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History of Dooney & Bourke
All Weather Leather Handbags
What does this have to do with Native American Jewelry? Well, nothing really except for the fact that it is another thing I am passionate about. In this post, I’ll tell you a little bit about vintage Dooney & Bourke All Weather Leather bags and in future posts, more about the various styles and characteristics – how to spot an authentic bag and a fake.
But first, a taste of history………
Dooney & Bourke started in 1975 when Peter Dooney & Frederic Bourke launched their namesake in South Norwalk, Connecticut. They started off with two notable introductory products: surcingle belts which were widely popular due to their unique, vibrant colors and stripes and classic suspenders, which experienced a surge in popularity thanks to the film “Chariots of Fire”.
In 1981 Dooney & Bourke branched out into the handbag business with the release of the Tack Case and the Equestrian Bag both made from bridle leather. Along with their original distributors such as Nordstrom, Brooks Brothers, and Saks Fifth Avenue, they opened The Company Store in Norwalk, Ct, which sold among other things, Dooney & Bourke Merchandise.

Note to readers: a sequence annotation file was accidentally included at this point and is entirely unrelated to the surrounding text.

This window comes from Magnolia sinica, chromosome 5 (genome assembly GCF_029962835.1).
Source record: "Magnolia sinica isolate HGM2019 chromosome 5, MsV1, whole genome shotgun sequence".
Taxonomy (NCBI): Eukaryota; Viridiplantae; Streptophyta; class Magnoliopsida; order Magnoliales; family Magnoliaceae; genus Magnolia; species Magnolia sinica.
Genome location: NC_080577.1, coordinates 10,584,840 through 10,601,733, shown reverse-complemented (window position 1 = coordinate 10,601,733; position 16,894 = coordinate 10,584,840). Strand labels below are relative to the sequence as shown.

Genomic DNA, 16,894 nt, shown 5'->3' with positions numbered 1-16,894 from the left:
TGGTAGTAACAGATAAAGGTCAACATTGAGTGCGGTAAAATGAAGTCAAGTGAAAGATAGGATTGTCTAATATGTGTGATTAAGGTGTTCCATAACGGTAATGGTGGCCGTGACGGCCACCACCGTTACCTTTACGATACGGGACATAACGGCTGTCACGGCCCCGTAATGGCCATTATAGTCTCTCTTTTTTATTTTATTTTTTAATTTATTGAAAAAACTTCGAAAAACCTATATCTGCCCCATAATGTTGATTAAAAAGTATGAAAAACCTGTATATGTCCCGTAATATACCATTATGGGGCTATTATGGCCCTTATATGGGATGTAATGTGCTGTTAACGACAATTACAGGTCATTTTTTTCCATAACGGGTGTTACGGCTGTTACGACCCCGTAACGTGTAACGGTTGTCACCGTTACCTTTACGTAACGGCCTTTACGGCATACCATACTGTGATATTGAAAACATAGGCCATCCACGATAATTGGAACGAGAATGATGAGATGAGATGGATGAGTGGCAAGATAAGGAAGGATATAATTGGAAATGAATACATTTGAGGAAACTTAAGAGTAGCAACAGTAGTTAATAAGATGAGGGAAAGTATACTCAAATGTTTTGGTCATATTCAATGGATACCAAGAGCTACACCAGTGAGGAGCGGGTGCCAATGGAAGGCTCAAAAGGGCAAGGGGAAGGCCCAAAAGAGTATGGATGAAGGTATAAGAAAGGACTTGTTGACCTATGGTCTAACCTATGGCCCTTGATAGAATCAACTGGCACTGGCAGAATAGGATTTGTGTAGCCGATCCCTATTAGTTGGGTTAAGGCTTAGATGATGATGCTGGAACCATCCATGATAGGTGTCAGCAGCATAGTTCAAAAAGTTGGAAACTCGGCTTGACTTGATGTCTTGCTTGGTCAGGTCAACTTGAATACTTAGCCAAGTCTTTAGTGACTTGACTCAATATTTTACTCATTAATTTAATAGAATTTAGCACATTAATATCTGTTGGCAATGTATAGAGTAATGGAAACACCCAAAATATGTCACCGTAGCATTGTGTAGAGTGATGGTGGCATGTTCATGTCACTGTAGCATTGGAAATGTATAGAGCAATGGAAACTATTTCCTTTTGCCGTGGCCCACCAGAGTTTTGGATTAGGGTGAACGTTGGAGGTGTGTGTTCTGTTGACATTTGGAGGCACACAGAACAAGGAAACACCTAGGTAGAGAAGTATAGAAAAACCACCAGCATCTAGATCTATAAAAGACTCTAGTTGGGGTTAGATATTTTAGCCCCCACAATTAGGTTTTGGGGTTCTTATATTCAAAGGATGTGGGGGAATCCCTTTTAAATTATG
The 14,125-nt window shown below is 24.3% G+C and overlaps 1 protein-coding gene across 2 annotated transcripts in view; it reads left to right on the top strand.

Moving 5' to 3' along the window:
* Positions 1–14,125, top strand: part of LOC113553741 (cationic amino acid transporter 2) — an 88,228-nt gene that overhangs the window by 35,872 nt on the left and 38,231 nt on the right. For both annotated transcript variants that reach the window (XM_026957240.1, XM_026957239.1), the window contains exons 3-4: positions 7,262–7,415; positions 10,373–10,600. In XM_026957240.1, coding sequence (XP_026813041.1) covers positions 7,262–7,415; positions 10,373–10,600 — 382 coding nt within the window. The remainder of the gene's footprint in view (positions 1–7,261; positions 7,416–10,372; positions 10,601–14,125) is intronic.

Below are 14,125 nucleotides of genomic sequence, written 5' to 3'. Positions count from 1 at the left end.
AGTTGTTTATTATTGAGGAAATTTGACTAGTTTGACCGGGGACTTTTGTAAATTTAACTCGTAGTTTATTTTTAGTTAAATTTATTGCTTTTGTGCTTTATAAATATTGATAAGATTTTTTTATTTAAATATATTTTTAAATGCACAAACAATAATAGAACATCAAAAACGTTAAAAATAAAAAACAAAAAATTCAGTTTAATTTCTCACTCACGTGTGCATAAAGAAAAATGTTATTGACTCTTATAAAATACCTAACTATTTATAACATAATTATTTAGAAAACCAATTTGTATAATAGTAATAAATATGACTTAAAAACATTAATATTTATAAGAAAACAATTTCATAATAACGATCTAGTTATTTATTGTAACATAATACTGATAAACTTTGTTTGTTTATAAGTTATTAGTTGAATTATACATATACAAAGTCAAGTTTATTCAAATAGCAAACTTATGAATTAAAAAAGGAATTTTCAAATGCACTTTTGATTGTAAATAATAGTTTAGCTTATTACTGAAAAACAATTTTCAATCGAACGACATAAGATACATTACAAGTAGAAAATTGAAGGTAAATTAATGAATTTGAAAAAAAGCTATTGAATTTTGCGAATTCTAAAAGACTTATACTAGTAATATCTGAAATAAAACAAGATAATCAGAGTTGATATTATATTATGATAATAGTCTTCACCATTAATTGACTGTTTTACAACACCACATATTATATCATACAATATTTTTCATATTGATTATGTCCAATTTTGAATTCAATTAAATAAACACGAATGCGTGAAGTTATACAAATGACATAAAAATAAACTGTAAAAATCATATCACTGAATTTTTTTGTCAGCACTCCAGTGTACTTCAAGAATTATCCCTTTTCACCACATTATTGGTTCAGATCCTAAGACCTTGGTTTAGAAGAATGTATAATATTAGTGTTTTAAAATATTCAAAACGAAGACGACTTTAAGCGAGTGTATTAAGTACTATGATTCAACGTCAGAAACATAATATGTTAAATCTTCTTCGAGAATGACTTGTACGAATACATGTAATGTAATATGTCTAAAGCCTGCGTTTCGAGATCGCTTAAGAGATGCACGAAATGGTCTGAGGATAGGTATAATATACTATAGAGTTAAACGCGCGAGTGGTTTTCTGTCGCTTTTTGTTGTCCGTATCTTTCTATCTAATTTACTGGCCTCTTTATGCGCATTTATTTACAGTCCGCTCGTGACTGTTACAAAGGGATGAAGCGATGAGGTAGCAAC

In 1983, with the development of their famous All-Weather Leather, the first AWL handbag collection was released featuring the unmistakable duck logo with the russet leather trim.
All-Weather Leather (AWL) is just like the name suggests – waterproof 100% cowhide – water sheds off these bags like it does off a duck’s back. The process of producing AWL is a secret but a big part of it is shrinking the leather so that the pores are sealed.
From the Dooney & Bourke catalog:
“The Essence of All-Weather Leather
The secret lies in the tanning process. First, our hides are soaked in curing tannin oils and laid out to dry. As the leather shrinks, its pores tighten and close – this creates a natural barrier to moisture. And gives All-Weather Leather its distinctive pebble-grain texture. The result is leather that’s soft and supple to the touch, yet virtually impervious to the elements. There’s no need to pamper it with wax or silicones. A simple solution of bar soap and water is sufficient to remove most dirt and water-soluble stains.”
AWL requires very minimal care – just wiping with a damp cloth. More difficult stains may be removed with water and a mild bar soap such as Ivory or saddle soap. Caution should be used with any creams for cleaning or conditioning as the oils in the creams could soften and open the pores, thereby defeating the specialized shrinking process which makes the leather waterproof.